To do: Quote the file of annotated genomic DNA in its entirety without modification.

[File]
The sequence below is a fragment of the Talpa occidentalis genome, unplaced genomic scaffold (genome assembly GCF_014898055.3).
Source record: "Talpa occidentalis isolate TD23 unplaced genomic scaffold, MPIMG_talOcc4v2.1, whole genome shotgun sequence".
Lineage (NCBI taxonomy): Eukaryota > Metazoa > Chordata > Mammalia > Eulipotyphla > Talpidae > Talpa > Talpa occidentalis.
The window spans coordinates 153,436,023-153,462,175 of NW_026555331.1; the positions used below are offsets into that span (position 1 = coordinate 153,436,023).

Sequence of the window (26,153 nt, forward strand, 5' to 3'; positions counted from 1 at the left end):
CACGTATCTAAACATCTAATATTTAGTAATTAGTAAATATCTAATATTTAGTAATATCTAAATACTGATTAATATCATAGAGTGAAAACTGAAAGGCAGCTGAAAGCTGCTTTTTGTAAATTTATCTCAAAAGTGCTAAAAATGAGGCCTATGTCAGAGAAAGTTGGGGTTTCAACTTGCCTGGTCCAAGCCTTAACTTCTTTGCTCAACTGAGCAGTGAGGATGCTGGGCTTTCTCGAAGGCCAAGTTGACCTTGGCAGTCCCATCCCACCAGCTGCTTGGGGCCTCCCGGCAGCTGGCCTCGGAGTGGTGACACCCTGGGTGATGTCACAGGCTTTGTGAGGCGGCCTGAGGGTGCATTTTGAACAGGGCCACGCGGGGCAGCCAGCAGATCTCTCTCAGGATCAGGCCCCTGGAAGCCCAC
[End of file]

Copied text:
The sequence below is a fragment of the Talpa occidentalis genome, unplaced genomic scaffold (genome assembly GCF_014898055.3).
Source record: "Talpa occidentalis isolate TD23 unplaced genomic scaffold, MPIMG_talOcc4v2.1, whole genome shotgun sequence".
Lineage (NCBI taxonomy): Eukaryota > Metazoa > Chordata > Mammalia > Eulipotyphla > Talpidae > Talpa > Talpa occidentalis.
The window spans coordinates 153,436,023-153,462,175 of NW_026555331.1; the positions used below are offsets into that span (position 1 = coordinate 153,436,023).

Sequence of the window (26,153 nt, forward strand, 5' to 3'; positions counted from 1 at the left end):
CACGTATCTAAACATCTAATATTTAGTAATTAGTAAATATCTAATATTTAGTAATATCTAAATACTGATTAATATCATAGAGTGAAAACTGAAAGGCAGCTGAAAGCTGCTTTTTGTAAATTTATCTCAAAAGTGCTAAAAATGAGGCCTATGTCAGAGAAAGTTGGGGTTTCAACTTGCCTGGTCCAAGCCTTAACTTCTTTGCTCAACTGAGCAGTGAGGATGCTGGGCTTTCTCGAAGGCCAAGTTGACCTTGGCAGTCCCATCCCACCAGCTGCTTGGGGCCTCCCGGCAGCTGGCCTCGGAGTGGTGACACCCTGGGTGATGTCACAGGCTTTGTGAGGCGGCCTGAGGGTGCATTTTGAACAGGGCCACGCGGGGCAGCCAGCAGATCTCTCTCAGGATCAGGCCCCTGGAAGCCCAC